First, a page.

Sunday, October 27, 2013

On Squirrels, Cracklins, and Alligators - Louisiana Leads the Way



Squirrel at Alexandria Zoo - This one's safe.
 With our national chain restaurants and fast food franchises, it’s often hard to be surprised by menu offerings.  But in Louisiana, regional food experiences are available for the asking.   Recently, I joined four  other travel writers to explore Alexandria/Pineville, Louisiana and its environs.  They were from California and Arizona and more familiar with sushi than cajun, thought squirrels were for parks and alligators for swamps,  and had never tried cracklins.  All that changed on our trip.

We arrived in Alexandria, Louisiana on the first day of squirrel hunting season for which some school districts have been known to acknowledge by letting out classes.  At the luncheon tea room, The Cottage, a large table of women dressed in camouflage laughed about the men in their construction company office taking the day off to hunt, allowing the ladies to dress much more casually.   Last night’s  football game was called the Squirrel Bowl as it is the only game played on a Thursday rather than under Friday night lights so that players can hunt the next day.


Penny Dartigo showing off freshly made cracklins
No squirrel was on the menu and none will be.  It is considered a game animal and restaurants are not allowed to prepare it.  The question then was how to cook that squirrel you bagged.   Several residents couldn’t really answer including our native guide.  But at the Pie Festival in near-by  LeCompte, Penny Dartigo, a food truck owner from Grant Parish with pig tails and a nickname of Lady Bug,  said simply - smother it in gravy.  To do that, sear the squirrel, add onions and water, and make a roux, she explained.   “I made roux before I made rice.  The secret is to keep stirring.  Don’t stop until it’s almost burnt.”   She learned this growing up with her “grands” as a little girl standing on an apple box in front of the stove.  Lady Bug was right about the gravy as the cover story for October’s Louisiana Kitchen & Culture magazine made reference to the “chicken of the tree” and printed a Cajun Squirrel Gravy recipe. 
Terry Fogelman stirring cracklins

Lady Bug’s boyfriend was cooking cracklins behind the food truck and drawing an eager crowd.  Some even waited outside the chain link fence for the chance to buy it freshly cooked.  Called by turns a jambalaya pot or cracklin pot, the cooking vessel is large, black, filled half-way with oil, and heated by propane.  Terry Fogelman patiently stirred the bubbling pieces of pork fat with skin attached advising us to listen carefully for the crackle - like Rice Krispies - indicating it was done.  The dish is served as a snack in a small paper bag and was more appealing fresh than those commercial products sold in plastic bags in grocery stores.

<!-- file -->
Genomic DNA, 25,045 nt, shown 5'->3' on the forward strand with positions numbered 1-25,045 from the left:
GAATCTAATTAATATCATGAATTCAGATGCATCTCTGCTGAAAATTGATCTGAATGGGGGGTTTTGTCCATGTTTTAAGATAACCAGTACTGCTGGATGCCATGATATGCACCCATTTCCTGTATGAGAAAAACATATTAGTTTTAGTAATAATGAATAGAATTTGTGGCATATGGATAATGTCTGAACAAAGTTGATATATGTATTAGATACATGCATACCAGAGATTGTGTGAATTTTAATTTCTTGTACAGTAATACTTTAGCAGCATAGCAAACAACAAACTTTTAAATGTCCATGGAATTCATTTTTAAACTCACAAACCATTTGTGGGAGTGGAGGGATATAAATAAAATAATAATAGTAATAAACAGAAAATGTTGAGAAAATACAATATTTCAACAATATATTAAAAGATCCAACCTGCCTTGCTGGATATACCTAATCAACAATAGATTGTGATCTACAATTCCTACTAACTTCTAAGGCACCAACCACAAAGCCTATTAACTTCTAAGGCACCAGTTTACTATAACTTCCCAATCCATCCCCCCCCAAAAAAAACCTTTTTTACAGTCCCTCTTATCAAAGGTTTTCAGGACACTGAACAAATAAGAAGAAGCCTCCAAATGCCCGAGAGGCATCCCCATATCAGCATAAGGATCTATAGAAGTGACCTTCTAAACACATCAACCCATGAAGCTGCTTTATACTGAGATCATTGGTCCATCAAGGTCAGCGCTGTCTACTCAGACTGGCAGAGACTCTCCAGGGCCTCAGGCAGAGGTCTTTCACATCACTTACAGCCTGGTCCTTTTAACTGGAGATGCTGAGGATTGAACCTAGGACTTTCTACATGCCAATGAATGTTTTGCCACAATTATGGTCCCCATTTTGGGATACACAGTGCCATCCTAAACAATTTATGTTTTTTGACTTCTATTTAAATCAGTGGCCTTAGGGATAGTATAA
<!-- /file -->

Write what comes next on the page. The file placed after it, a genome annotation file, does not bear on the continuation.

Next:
Stuffed Alligator Above salad bar at Tunk's Cypress Inn
Alligators hang out more in southern Louisiana but their meat is popular throughout the state.  It’s in such demand that the price has escalated.  At Tunk’s Cypress Inn, a wonderful restaurant outside of Alexandria on Kinkaid Lake,  blackened alligator is served as an hors d’oeuvre.   Owner, Jimbo Thiels, took time out from cooking and listening to the LSU football game to lament the rise in cost from $3/lb  before to $9.50 a pound today.   He buys from an alligator farm where the animal was first raised for its skin but now is grown for the meat.  
Deck around Turk's Cypress Inn on Kinkaid Lake

With his Louisiana drawl, Mr. Thiels talked easily of the various bow and gun hunting seasons including those for wild alligator, ducks, and, of course, squirrels.  He said his son could take us gigging for frogs, best found in rice fields when draining,  and he would be happy to introduce coon hunting.  Knowing that most of our crowd was from California, he admitted they never served anything organic except by accident.   Mr. Thiels then gave his mental recipe for cooking squirrel with the same roux requirement as Lady Bug’s but he adds onions, bell peppers and tomato sauce.   When asked how it tasted, he kidded with a straight face, “like cat”.   It was no surprise his 35 year old restaurant is a favorite for family gatherings,  Mardi Gras parties and receptions.


Alligator at Alexandria Zoo
I realized how pervasive alligator offerings had become when eating at the Lucky Palace in Bossier City, a Chinese Restaurant with a first class wine collection.  On a drive from California, owner Mr. Lim liked the size of Shreveport/Bossier City and opened his innovative restaurant in a modest motel.  If there’s such a thing as Cajun fusion, this restaurant is a leader, offering Asian Cajun BBQ Shrimp, crawfish rolls, and soft shell crab with duck eggs yolk.  But it was the Alligator with Garlic Sauce that made me smile.  Clearly, alligator meat has arrived.